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Downton Abbey

Maija Gustin | Monday, March 5, 2012

Almost everyone who knows me knows that right now, I probably love one thing more than anything else in my life — “Downton Abbey.” Several of my friends are currently rolling their eyes or calling it “Downtown” while a few others are cheering me on.

Most of you have probably at least heard of this hit British import (which airs on PBS here in the states) by now. You may have seen the “Downton Abbey” as done by Spike TV sketch on “Saturday Night Live” or perhaps you’ve even ventured into the world of Edwardian England yourself.

Regardless of how you’ve come across it, let’s make something clear — “Downton Abbey” is one of the best shows in recent television history. However, a lot of you won’t like it. If your typical TV fare rests more in “100 Ways to Die” than in “Boardwalk Empire,” you probably won’t like “Downton Abbey.” The PBS drama follows the lives of an aristocratic family upstairs and their group of servants downstairs. The series begins in 1912 immediately after the sinking of the Titanic and has, over the course of two seasons, taken us to the beginning of the 1920s.

It may not sound like your cup of tea, but don’t be so quick to shirk it off as just another archaic costume drama — because that, it is not. “Downton Abbey” is a fresh and intensely compelling look into the lives of people of different classes in the days before and during World War I.

First and foremost, this means good drama, only rather than doctors and 1950s ad executives, this story focuses on people with accents and beautiful costumes. If you give “Downton Abbey” a chance, you are sure to be sucked in by the love, lust and intrigue found in every episode. The characters are compelling and while the British series has fewer episodes than a typical American season of television, this means that every episode is packed full of action. The quality of writing, acting and storylines rarely falters.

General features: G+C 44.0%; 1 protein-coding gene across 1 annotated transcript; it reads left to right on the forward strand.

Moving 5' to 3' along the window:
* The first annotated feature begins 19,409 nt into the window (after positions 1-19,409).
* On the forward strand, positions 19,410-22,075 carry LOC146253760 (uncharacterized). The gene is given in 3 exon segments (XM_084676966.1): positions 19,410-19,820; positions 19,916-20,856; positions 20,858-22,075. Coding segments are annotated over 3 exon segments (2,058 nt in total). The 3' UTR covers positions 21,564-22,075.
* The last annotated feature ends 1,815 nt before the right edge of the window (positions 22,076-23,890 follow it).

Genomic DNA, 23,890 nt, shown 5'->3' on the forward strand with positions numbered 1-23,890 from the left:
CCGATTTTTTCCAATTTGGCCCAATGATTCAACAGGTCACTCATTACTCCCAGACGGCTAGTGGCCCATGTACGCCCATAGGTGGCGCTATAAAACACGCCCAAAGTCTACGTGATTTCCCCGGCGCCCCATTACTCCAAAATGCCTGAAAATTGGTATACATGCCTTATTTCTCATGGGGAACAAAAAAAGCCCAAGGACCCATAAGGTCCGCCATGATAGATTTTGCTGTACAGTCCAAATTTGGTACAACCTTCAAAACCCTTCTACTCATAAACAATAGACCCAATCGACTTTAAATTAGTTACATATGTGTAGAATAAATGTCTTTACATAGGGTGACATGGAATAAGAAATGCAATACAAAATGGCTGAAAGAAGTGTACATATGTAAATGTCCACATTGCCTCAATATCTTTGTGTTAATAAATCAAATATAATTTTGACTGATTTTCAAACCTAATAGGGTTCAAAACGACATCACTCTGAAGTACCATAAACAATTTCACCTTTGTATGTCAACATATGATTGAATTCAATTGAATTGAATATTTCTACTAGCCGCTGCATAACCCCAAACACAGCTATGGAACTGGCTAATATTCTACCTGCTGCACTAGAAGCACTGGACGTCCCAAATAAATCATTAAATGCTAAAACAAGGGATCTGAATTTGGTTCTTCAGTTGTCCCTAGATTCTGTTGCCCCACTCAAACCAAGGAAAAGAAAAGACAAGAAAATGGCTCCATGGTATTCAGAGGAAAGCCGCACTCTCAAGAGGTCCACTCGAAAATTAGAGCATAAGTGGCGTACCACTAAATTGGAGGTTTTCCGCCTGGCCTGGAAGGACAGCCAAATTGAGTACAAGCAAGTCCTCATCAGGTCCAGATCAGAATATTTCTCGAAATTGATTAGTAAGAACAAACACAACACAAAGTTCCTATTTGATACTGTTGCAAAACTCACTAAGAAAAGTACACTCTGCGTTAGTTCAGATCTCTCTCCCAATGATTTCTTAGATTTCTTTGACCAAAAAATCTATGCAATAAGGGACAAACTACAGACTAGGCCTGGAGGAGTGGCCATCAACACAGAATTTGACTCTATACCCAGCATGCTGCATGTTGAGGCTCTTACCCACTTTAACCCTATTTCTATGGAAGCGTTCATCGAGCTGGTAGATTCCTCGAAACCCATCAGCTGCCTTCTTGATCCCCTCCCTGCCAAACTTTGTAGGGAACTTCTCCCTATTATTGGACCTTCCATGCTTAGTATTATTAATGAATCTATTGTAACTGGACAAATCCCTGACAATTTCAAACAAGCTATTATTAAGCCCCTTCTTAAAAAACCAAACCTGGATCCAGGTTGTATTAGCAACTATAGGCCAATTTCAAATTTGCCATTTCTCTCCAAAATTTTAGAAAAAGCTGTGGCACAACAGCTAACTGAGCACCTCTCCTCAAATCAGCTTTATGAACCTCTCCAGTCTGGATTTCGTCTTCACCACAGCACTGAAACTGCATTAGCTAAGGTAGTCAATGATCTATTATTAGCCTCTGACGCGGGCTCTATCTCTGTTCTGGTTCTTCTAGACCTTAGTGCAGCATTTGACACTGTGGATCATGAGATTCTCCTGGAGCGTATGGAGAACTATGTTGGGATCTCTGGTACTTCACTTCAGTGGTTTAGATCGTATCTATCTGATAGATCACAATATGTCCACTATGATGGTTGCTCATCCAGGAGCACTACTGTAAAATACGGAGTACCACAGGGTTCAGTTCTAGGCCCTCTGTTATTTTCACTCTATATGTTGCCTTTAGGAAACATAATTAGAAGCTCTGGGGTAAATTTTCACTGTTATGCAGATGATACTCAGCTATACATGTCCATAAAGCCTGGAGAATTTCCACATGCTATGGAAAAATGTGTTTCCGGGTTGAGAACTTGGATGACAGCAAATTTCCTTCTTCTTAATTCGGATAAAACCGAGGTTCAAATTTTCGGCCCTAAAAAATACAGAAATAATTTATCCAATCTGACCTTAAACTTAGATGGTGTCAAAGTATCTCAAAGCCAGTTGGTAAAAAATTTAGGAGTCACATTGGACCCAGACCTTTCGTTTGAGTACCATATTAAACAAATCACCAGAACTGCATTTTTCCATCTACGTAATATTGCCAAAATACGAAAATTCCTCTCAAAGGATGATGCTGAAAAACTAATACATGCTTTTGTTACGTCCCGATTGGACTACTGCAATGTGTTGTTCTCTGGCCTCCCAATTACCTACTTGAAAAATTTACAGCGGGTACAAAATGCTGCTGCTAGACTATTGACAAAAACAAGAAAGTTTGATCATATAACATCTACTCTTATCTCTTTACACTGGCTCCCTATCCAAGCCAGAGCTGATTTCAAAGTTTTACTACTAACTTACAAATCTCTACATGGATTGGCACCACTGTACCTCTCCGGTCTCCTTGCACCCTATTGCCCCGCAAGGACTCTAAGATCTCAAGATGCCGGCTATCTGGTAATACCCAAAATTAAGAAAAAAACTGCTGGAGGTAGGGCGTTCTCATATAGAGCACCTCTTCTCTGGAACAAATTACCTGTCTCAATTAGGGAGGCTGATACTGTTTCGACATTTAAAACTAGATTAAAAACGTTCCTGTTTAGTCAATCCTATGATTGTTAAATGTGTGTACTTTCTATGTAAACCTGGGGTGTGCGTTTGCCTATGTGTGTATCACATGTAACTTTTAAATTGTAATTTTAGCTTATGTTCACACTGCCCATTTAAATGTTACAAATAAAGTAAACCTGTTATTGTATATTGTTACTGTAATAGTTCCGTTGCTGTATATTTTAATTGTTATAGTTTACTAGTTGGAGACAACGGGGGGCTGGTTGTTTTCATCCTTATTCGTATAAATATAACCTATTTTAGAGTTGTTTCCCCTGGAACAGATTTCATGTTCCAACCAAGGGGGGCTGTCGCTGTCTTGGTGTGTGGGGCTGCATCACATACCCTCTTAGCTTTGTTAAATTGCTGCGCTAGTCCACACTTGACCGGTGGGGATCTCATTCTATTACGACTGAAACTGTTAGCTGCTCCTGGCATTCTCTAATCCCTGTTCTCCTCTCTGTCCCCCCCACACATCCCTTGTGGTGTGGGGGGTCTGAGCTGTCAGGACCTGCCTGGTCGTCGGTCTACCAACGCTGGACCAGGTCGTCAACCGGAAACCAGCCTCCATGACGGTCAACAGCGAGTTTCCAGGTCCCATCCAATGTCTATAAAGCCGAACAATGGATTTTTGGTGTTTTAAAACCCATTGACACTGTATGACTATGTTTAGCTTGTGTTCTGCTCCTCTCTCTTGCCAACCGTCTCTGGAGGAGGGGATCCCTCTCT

“Downton Abbey” might just be the most engrossing show on television right now, despite the fact that it is set a century ago in another country. What seems most interesting is the way it deals with issues of class at a time when that issue is at the forefront of the American consciousness. This PBS costume drama has swept across the country, winning fans like Patton Oswalt, who live-Tweeted the episodes as he watched.

Sadly, the second season of “Downton Abbey” just ended and America will now be waiting almost a year for the third to come along. So now is your chance to catch up.

And boys, this is not just a girl’s show. While its audience is primarily female, there are enough male characters and storylines that can win over even the toughest guys. You can claim you’re just watching it for your girlfriend, anyway.

“Downton Abbey” is simply a joy to watch. Despite its sometimes harshly real storylines, including those about the ravages of war, it possesses an optimistic and positive attitude often missing from our increasingly cynical television landscape. “Downton Abbey” celebrates life more than anything, so put away the attitude and just enjoy the ride.

Contact Maija Gustin at mgustin@nd.edu

The views expressed in the Inside Column are those of the author and not necessarily those of The Observer.